Here are some tips for capturing great indoor photographs anytime:

Day time indoors
When photographing indoors during the day and when there is some light available, use it to light your subject.

Open the blinds or curtains on the side of the house which has the most light and put your subject where they will be lit by what sun or light there is available.

Use the light you have – here a skylight has provided all that was needed for a great daytime indoor photo.

Always check the background for the shot – cleaning up messy backgrounds is a task you can avoid by not capturing them in the first place.

Here the photographer, my friend Brenda, composed the photo in the camera’s viewfinder and used the Christmas tree as an alternative to a more distracting background.

Night time indoors
At night indoors, you need to use what light you have available. You may have already have discovered that your camera’s flash doesn’t always flatter your subject. If you can, use overhead lights and strategically placed lamps to light the scene and give it some warmth.

Place desk lamps and other directional lights outside the camera range and use a table lamp to give the scene a visible light source and to provide a warm glow to the subject’s skin.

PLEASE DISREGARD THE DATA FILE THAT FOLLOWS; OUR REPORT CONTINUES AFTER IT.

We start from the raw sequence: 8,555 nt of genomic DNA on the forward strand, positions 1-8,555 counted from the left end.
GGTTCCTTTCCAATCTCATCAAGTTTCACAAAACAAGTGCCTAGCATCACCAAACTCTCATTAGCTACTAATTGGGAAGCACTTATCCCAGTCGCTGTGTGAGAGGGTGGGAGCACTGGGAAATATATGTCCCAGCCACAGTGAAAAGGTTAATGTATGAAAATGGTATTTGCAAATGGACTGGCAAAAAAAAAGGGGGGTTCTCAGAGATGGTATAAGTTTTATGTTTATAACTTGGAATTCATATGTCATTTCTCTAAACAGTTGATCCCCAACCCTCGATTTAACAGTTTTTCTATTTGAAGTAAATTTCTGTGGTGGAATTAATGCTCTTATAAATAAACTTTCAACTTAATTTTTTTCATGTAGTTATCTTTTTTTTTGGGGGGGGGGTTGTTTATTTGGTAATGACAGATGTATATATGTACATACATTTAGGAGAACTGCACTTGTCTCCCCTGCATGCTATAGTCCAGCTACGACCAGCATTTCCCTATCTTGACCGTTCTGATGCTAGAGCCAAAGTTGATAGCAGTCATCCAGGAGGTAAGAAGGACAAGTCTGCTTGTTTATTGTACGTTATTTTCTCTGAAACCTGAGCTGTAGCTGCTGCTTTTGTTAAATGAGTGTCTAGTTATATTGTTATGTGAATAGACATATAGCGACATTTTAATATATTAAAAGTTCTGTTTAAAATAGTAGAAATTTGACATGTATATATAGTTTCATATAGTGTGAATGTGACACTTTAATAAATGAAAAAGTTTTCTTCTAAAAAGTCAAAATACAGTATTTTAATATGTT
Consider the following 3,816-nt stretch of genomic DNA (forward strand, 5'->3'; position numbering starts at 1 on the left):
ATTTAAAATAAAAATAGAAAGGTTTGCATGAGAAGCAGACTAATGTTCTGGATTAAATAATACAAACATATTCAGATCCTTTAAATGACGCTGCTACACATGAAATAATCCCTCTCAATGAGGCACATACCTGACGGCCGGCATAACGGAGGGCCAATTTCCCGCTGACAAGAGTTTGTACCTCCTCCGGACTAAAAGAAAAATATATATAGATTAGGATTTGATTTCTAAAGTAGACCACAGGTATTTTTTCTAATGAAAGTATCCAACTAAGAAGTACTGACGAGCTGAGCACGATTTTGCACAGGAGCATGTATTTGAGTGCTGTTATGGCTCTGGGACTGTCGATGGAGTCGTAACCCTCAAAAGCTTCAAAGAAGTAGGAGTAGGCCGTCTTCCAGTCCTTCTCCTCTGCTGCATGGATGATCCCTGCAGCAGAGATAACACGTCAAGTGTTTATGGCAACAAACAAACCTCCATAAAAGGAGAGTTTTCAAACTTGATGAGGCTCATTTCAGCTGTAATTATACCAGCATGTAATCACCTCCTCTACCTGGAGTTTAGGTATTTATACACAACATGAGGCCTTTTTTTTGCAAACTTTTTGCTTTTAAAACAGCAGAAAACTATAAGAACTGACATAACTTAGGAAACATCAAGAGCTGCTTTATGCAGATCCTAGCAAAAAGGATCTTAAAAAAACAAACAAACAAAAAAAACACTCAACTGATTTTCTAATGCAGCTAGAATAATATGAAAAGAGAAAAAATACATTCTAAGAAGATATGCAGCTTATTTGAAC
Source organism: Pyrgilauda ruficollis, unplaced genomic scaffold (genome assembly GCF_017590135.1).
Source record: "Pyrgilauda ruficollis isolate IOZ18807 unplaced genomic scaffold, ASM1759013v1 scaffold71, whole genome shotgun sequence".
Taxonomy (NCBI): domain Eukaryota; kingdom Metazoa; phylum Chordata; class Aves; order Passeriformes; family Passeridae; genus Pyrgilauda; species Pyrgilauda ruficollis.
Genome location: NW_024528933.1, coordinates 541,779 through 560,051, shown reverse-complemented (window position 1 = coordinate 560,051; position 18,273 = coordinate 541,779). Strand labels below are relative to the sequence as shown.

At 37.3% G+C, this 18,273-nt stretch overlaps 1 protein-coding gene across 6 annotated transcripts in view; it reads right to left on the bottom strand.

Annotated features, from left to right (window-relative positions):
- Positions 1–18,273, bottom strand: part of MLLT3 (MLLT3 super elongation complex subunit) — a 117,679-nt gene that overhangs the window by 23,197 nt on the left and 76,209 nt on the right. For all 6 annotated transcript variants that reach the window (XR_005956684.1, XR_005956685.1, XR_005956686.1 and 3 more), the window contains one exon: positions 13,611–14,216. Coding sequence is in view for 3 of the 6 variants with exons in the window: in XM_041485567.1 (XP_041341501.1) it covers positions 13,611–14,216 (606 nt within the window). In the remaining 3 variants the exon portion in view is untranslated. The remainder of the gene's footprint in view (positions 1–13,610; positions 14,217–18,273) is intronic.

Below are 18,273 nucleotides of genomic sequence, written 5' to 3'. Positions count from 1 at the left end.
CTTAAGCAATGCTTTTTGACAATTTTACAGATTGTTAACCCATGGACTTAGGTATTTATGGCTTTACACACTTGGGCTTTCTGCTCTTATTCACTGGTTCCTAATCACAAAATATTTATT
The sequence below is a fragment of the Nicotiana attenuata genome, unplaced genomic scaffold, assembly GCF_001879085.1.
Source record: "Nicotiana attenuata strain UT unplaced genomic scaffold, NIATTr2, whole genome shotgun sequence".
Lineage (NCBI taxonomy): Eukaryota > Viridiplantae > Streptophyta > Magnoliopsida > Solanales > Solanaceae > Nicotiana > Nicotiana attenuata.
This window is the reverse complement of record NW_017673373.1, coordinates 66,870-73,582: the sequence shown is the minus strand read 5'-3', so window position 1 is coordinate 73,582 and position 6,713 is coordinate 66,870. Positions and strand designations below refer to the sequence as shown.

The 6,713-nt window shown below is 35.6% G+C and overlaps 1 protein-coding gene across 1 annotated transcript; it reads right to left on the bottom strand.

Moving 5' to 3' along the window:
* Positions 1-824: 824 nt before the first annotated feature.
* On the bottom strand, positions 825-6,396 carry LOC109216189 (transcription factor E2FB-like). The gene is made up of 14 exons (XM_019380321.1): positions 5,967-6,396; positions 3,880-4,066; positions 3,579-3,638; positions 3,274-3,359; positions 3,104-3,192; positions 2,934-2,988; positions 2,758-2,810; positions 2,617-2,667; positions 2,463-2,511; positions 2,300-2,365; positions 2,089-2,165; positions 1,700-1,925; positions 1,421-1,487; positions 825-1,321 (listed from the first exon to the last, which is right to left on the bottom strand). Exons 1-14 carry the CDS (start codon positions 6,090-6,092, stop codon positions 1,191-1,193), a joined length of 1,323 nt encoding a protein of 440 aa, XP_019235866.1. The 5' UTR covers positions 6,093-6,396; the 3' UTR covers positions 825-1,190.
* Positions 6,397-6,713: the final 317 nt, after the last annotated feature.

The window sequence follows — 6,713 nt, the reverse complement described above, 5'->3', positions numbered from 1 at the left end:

You can also use candle light to produce a warm glow in your photos – just take care when you use them.

Another shot from my friend Brenda, here the lamplight adds a friendly glow to this image making it look warm and comfortable even though there’s snow outside.

Camera settings
When you shoot in low light you may find your point and shoot camera keeps the shutter open for a longer than the usual period of time to capture the scene. Often this is too long for you to hold the camera still.

Place the camera on a tripod to steady this, this helps you take longer exposure images and reduces the chance of the camera moving. If you don’t have a tripod, place the camera on table or bookshelf to steady it.

When you are taking images using a longer exposure, ensure that the person being photographed understands this so they stay still long enough for you to capture the shot.

Flash light isn’t a bad light all the time – here it compliments this subject and produces a great night time portrait.

Helen Bradley